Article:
Short Sea Shipping

First, you’ll need to understand the lingo and all of the numerous acronyms. For that there’s the United States Maritime Administration’s 2008 Glossary of Shipping Terms, which also has a comprehensive listing of U.S.-flag carriers.

Below you’ll find numerous studies and white papers concerning trade, generally, and short-sea shipping (or SSS), particularly, on the North American continent. Unfortunately, because of long-term U.S. national transportation policies that continue to heavily favor inefficient trucking over the far more efficient and environmentally-friendly modes of rail and water-borne freight, various SSS initiatives and efforts have either languished or failed outright. These failures are usually attributed to either poor planning and/or execution, or  a service that simply couldn’t compete economically against trucking. In reality the true culprit is bad public policy that deliberately favors what is generally the most infrastructure-dependent, polluting and expensive mode of transport (trucking) over the least (water and rail). This short-sightedness and failure of public policy has cost us much and will continue to do so, worsening all the while. Why? In two words, peak oil.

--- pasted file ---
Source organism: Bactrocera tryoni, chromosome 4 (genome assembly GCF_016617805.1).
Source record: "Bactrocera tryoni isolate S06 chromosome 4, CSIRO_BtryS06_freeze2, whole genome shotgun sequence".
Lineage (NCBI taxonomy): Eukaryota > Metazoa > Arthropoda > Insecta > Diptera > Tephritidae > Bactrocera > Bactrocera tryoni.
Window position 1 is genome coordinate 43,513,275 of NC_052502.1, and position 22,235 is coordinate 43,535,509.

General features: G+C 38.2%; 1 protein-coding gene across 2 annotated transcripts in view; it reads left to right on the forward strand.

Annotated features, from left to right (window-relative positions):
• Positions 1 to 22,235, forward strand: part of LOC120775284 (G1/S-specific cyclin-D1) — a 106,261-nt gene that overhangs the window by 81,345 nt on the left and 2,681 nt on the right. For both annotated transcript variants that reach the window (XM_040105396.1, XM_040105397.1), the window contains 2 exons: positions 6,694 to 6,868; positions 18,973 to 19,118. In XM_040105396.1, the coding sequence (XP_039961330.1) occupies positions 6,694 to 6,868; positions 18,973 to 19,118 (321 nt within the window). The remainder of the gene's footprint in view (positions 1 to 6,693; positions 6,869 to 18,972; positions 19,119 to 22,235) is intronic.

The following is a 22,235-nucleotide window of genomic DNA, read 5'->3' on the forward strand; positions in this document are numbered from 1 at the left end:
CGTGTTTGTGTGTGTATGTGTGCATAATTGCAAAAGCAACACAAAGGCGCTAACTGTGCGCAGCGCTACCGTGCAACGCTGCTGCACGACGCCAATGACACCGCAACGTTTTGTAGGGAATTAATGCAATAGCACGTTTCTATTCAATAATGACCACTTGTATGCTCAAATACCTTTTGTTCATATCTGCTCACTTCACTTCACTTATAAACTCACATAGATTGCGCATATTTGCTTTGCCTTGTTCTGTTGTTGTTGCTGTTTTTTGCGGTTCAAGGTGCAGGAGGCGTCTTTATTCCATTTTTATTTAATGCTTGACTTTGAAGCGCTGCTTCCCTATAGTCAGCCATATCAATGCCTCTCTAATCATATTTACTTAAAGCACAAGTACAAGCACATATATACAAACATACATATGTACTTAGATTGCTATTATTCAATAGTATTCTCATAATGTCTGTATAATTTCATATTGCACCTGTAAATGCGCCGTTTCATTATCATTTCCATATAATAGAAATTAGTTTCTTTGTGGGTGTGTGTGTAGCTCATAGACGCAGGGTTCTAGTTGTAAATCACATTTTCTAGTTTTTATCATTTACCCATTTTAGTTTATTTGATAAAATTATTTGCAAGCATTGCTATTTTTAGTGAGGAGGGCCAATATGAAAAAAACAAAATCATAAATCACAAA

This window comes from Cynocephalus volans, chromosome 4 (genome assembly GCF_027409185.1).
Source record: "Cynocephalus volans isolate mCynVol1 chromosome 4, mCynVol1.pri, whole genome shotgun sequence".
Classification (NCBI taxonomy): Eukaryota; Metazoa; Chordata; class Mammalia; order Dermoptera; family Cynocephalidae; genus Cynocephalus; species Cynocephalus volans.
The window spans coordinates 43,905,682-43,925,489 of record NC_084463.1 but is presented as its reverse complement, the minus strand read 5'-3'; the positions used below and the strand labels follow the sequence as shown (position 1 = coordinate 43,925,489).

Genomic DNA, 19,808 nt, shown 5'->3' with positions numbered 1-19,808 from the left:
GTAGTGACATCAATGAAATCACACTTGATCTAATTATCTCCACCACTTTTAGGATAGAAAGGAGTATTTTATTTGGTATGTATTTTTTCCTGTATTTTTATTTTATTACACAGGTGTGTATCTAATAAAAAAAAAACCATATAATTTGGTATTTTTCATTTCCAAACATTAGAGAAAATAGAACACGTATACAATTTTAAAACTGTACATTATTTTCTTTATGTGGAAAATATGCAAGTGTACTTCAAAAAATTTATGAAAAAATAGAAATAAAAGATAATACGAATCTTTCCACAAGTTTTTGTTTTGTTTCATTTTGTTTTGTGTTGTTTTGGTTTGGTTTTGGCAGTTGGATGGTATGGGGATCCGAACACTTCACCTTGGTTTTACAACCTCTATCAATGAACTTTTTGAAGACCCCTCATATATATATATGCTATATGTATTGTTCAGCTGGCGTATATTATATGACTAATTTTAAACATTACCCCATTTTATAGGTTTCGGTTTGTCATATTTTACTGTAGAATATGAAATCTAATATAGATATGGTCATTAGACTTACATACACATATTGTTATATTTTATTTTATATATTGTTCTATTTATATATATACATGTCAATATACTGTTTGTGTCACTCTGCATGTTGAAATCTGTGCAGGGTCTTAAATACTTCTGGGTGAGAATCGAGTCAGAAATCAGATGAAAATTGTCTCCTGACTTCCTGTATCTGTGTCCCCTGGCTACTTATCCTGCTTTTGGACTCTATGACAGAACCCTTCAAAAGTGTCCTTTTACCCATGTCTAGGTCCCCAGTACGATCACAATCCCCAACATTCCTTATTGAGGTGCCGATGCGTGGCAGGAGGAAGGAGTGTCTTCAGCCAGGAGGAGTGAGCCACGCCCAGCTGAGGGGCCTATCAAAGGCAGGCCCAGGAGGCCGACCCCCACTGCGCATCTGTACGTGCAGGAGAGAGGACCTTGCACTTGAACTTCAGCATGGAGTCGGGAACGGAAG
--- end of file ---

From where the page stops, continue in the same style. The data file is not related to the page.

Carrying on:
The end of the cheap-and-abundant conventional-energy era is rapidly approaching, and no amount of  the “Drill, Baby, Drill!!!” nonsense or the sending of U.S. Navy battle groups, marines and soldiers overseas is going to change it. At best these responses push our day of economic and energy reckoning just a bit further back, while doing nothing to solve the long-term problem and wasting enormous  amounts of irreplaceable and invaluable resources in the process. We’re now progressing quickly through this epochal transition period, which will soon force us back to these older forms of transportation for the primary movement of freight, and people, throughout most of North America. The timing of the phases of this transition is variable and wholly dependent upon many unpredictable factors, such as what policies we adopt and when we adopt them, various world events beyond our control, the pace and effects of climate change on agriculture and our infrastructure, etc., but it is nonetheless inevitable. Those who are ahead of the curve in planning for this inevitability will have big advantages over those who aren’t. Wake up and smell the coffee! The time to start educating yourself began yesterday…..

Many other documents, reports and papers are available at the Maritime Administration’s Marine Highway Reference Library.

Responses

  1. [...] a living (we just don’t refer to it as such), there is a brand new section called, simply, Short Sea Shipping, which is filled with reports and white papers on that subject. Rising fuel costs from high and [...]


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